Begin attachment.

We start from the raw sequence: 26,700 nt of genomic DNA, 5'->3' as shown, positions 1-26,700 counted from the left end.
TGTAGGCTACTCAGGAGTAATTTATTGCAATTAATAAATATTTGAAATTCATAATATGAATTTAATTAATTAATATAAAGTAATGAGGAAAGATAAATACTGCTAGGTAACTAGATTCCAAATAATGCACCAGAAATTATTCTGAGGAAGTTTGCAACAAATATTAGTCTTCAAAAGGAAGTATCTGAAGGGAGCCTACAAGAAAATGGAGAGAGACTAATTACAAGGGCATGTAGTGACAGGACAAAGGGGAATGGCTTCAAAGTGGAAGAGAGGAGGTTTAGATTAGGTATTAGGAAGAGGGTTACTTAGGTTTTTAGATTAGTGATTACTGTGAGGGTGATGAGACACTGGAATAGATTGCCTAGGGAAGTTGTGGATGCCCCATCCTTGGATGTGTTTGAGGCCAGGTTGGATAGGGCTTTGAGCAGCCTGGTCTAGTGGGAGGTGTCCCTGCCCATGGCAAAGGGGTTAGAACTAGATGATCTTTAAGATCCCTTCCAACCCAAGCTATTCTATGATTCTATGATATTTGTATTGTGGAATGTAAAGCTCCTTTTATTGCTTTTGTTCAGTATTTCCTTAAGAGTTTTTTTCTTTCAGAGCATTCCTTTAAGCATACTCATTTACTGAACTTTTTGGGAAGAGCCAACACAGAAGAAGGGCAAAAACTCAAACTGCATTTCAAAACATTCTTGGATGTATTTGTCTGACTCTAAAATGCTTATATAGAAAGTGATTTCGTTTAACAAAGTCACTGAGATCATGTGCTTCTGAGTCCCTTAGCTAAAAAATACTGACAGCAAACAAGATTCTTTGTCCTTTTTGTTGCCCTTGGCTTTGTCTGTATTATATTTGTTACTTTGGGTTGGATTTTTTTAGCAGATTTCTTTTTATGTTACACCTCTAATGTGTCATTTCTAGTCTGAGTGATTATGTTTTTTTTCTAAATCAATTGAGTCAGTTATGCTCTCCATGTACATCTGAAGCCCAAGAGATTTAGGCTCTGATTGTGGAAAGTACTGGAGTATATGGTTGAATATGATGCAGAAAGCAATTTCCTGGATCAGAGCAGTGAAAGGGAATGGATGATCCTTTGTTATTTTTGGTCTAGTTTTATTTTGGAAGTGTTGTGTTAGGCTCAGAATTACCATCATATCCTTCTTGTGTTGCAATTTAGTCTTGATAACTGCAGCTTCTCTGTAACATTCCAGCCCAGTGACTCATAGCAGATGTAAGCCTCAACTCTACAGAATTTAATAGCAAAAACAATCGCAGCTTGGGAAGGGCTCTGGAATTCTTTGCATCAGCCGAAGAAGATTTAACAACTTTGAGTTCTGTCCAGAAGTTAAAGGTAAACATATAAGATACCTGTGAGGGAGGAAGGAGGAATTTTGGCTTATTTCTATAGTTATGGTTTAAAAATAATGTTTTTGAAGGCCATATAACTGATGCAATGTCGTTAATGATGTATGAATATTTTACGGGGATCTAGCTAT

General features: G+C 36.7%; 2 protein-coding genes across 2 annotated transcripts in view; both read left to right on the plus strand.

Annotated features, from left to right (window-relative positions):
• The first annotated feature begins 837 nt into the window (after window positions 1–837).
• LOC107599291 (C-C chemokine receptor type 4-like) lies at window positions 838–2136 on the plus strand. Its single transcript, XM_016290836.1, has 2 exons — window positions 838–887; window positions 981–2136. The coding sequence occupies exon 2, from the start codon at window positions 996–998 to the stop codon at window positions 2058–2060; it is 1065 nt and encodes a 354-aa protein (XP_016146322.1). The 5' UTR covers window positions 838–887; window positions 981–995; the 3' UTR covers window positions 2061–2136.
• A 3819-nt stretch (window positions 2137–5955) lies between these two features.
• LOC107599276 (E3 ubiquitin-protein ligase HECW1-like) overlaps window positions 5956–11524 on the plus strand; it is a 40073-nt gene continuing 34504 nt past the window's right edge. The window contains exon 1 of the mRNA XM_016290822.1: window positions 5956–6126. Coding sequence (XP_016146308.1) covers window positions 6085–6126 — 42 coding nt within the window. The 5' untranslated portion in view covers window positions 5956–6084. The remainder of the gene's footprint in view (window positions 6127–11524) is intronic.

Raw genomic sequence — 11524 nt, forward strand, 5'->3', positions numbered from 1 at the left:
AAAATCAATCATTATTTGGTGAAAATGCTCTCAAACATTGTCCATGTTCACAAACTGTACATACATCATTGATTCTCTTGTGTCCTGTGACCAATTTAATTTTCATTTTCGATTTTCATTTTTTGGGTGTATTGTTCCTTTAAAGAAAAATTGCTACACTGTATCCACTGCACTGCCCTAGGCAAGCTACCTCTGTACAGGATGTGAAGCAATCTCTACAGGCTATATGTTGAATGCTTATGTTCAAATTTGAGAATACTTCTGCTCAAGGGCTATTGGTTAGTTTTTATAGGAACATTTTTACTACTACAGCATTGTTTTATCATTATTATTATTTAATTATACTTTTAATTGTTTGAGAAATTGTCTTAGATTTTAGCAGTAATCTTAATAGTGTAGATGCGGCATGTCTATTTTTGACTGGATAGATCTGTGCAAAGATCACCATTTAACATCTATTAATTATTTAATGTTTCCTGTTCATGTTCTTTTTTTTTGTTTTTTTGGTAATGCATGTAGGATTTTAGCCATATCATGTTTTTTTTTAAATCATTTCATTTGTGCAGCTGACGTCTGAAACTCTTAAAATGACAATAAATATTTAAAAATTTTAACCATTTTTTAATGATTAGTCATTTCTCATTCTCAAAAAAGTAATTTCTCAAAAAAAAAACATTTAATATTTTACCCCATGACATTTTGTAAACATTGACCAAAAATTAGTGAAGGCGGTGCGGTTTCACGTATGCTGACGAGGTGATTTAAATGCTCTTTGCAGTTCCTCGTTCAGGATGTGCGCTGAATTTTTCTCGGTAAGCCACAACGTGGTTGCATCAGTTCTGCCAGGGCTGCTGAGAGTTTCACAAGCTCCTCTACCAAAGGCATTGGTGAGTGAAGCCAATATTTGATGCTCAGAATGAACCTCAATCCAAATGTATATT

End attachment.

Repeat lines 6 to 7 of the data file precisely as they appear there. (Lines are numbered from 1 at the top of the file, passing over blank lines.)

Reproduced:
• LOC107599291 (C-C chemokine receptor type 4-like) lies at window positions 838–2136 on the plus strand. Its single transcript, XM_016290836.1, has 2 exons — window positions 838–887; window positions 981–2136. The coding sequence occupies exon 2, from the start codon at window positions 996–998 to the stop codon at window positions 2058–2060; it is 1065 nt and encodes a 354-aa protein (XP_016146322.1). The 5' UTR covers window positions 838–887; window positions 981–995; the 3' UTR covers window positions 2061–2136.
• A 3819-nt stretch (window positions 2137–5955) lies between these two features.